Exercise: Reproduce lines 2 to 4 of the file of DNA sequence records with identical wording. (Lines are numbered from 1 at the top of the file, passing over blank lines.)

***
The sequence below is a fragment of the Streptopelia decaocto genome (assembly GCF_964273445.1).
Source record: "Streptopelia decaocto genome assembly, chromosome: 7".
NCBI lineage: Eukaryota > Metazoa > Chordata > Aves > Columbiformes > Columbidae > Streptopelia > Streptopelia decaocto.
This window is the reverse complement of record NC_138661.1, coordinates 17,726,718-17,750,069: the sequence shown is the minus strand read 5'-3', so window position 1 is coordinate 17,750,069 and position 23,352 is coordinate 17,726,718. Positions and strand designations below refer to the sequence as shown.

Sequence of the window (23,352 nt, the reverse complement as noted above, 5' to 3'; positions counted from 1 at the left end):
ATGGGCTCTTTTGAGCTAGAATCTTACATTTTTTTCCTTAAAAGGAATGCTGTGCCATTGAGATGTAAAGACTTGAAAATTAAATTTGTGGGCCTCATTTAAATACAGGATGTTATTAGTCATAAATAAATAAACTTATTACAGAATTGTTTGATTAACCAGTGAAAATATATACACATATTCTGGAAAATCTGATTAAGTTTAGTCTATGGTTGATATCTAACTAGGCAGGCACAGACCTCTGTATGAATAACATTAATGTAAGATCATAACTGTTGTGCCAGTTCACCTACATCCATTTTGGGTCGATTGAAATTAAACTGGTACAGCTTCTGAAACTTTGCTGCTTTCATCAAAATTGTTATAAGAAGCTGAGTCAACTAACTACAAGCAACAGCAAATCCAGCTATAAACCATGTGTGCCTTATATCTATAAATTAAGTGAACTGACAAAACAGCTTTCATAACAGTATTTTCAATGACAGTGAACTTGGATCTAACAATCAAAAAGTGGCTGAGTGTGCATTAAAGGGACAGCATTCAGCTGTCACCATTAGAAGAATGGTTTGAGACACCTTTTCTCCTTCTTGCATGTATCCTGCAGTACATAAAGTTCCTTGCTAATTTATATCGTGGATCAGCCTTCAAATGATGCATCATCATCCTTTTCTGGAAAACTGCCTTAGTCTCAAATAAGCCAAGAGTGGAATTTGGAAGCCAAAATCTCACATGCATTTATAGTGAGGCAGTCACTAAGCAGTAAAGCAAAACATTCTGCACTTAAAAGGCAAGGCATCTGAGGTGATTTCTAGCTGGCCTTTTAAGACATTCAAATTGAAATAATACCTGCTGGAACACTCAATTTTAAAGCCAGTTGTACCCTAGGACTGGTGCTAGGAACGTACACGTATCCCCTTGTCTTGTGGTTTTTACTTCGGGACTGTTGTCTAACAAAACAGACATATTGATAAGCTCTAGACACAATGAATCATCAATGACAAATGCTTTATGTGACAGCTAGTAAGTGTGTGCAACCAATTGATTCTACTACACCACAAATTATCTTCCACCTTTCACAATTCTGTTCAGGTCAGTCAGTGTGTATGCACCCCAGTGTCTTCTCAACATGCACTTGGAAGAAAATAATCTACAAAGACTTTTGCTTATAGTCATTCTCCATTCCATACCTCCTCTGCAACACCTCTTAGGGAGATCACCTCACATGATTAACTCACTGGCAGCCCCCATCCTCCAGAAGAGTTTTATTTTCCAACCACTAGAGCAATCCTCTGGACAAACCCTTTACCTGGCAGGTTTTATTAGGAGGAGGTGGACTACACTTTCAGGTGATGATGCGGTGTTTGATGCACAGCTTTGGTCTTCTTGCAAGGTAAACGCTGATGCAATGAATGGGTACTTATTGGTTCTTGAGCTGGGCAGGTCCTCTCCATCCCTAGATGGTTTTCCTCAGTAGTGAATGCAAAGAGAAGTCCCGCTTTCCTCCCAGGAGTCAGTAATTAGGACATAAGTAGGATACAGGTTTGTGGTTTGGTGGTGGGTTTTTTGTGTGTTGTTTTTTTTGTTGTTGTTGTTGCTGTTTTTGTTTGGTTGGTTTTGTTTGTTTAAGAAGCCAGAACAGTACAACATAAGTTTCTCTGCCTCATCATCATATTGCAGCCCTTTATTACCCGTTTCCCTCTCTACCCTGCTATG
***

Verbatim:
Source record: "Streptopelia decaocto genome assembly, chromosome: 7".
NCBI lineage: Eukaryota > Metazoa > Chordata > Aves > Columbiformes > Columbidae > Streptopelia > Streptopelia decaocto.
This window is the reverse complement of record NC_138661.1, coordinates 17,726,718-17,750,069: the sequence shown is the minus strand read 5'-3', so window position 1 is coordinate 17,750,069 and position 23,352 is coordinate 17,726,718. Positions and strand designations below refer to the sequence as shown.